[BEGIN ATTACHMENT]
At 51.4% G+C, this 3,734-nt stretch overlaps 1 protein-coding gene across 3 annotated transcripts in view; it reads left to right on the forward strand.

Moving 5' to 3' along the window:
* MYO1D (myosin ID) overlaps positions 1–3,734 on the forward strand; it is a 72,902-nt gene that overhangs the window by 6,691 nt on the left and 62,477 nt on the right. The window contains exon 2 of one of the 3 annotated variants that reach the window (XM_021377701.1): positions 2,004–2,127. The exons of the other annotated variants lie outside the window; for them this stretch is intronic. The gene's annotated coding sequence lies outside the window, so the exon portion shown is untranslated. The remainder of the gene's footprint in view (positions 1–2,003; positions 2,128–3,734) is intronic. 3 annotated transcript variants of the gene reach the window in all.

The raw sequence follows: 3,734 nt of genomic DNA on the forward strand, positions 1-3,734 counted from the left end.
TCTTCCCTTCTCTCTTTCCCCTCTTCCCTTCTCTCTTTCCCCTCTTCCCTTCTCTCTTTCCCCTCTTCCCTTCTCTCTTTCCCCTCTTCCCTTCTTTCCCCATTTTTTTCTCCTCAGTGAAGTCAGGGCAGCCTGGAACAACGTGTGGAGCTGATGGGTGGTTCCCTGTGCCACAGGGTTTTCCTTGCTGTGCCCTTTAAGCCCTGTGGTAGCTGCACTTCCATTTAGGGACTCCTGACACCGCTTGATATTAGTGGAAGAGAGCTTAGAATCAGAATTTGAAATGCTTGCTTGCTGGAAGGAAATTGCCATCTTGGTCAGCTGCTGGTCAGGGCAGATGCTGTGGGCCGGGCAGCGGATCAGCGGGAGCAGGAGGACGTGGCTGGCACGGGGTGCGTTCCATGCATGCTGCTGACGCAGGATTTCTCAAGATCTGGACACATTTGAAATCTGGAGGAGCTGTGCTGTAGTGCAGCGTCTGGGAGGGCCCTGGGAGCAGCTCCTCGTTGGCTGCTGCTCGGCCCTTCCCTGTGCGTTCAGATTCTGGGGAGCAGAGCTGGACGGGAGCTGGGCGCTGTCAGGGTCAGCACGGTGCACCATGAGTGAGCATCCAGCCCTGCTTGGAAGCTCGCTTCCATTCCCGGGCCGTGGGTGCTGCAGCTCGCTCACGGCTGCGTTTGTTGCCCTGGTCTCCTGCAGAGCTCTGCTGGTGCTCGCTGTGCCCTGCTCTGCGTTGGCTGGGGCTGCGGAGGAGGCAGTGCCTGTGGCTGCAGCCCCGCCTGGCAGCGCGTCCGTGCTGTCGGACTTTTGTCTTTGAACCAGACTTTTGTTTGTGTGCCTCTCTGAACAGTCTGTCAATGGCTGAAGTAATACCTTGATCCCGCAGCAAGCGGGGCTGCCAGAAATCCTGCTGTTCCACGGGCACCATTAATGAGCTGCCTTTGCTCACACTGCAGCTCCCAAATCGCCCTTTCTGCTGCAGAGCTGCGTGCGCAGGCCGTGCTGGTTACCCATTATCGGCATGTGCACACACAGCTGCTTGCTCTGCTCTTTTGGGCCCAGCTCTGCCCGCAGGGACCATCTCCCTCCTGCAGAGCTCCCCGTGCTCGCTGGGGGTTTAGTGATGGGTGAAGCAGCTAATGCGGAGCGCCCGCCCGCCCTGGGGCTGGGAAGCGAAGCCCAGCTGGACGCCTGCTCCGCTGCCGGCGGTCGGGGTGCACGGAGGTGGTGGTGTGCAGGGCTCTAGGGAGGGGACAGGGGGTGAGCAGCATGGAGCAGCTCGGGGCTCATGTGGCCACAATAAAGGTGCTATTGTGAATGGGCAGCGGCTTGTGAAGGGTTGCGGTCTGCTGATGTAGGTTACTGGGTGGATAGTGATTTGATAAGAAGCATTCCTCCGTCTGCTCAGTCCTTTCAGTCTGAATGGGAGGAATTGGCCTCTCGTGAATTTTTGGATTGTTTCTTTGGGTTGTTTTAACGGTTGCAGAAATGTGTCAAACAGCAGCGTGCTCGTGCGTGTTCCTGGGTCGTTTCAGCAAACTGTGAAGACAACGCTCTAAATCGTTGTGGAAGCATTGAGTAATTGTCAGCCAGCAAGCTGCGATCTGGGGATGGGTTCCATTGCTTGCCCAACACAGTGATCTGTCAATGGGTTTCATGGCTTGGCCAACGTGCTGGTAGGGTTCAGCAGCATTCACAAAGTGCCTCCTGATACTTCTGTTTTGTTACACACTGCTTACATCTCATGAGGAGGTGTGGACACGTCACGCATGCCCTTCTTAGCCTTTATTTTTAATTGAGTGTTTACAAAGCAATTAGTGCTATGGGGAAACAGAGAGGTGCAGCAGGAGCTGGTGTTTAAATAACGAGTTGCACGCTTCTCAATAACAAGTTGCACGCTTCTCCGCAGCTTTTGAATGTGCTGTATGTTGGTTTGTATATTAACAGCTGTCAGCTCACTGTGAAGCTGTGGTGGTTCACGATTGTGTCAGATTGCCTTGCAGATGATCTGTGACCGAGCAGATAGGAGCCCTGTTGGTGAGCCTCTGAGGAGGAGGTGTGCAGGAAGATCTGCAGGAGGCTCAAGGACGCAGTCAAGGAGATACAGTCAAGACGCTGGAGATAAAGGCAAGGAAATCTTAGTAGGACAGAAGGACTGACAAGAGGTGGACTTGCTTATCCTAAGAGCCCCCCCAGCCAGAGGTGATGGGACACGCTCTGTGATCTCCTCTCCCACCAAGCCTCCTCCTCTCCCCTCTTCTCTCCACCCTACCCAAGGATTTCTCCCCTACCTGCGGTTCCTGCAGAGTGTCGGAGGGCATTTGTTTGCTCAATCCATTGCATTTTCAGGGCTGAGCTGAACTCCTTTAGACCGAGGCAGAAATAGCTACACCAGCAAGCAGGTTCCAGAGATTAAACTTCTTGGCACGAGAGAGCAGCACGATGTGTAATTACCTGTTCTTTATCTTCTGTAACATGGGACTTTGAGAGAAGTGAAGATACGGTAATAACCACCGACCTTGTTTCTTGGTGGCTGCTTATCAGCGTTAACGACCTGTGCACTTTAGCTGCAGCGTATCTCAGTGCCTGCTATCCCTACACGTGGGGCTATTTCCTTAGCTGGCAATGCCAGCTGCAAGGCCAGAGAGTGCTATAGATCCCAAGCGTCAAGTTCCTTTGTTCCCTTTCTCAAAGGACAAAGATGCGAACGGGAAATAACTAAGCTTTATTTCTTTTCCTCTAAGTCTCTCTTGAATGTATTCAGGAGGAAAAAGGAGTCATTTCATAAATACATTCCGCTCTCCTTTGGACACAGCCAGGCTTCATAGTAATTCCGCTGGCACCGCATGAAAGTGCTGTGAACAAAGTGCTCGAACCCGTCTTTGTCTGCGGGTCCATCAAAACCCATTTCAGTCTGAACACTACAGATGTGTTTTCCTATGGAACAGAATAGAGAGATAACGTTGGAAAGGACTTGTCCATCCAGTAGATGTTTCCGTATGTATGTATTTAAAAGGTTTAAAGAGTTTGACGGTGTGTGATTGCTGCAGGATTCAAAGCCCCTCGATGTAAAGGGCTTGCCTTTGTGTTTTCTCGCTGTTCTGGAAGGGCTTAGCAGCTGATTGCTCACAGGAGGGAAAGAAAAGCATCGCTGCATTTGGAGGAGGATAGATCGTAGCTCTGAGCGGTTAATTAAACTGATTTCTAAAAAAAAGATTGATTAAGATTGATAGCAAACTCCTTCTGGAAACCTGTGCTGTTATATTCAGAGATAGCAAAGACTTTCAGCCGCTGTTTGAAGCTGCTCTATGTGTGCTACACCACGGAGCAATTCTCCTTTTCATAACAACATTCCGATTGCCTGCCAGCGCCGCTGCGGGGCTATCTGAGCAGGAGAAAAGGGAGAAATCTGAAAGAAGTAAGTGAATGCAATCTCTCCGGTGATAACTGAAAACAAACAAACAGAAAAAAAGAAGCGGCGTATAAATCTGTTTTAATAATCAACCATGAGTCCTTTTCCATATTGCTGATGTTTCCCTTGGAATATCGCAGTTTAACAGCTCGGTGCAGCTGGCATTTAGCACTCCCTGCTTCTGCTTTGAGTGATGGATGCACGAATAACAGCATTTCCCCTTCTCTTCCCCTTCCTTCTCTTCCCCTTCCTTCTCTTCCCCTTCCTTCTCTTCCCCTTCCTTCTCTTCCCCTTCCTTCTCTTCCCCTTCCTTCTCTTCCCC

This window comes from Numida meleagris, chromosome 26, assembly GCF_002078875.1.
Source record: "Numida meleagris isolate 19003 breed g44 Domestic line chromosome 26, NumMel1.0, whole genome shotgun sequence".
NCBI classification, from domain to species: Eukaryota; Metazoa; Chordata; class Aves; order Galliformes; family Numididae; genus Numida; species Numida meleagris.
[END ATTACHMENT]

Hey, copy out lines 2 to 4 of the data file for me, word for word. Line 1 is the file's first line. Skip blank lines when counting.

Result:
Moving 5' to 3' along the window:
* MYO1D (myosin ID) overlaps positions 1–3,734 on the forward strand; it is a 72,902-nt gene that overhangs the window by 6,691 nt on the left and 62,477 nt on the right. The window contains exon 2 of one of the 3 annotated variants that reach the window (XM_021377701.1): positions 2,004–2,127. The exons of the other annotated variants lie outside the window; for them this stretch is intronic. The gene's annotated coding sequence lies outside the window, so the exon portion shown is untranslated. The remainder of the gene's footprint in view (positions 1–2,003; positions 2,128–3,734) is intronic. 3 annotated transcript variants of the gene reach the window in all.

The raw sequence follows: 3,734 nt of genomic DNA on the forward strand, positions 1-3,734 counted from the left end.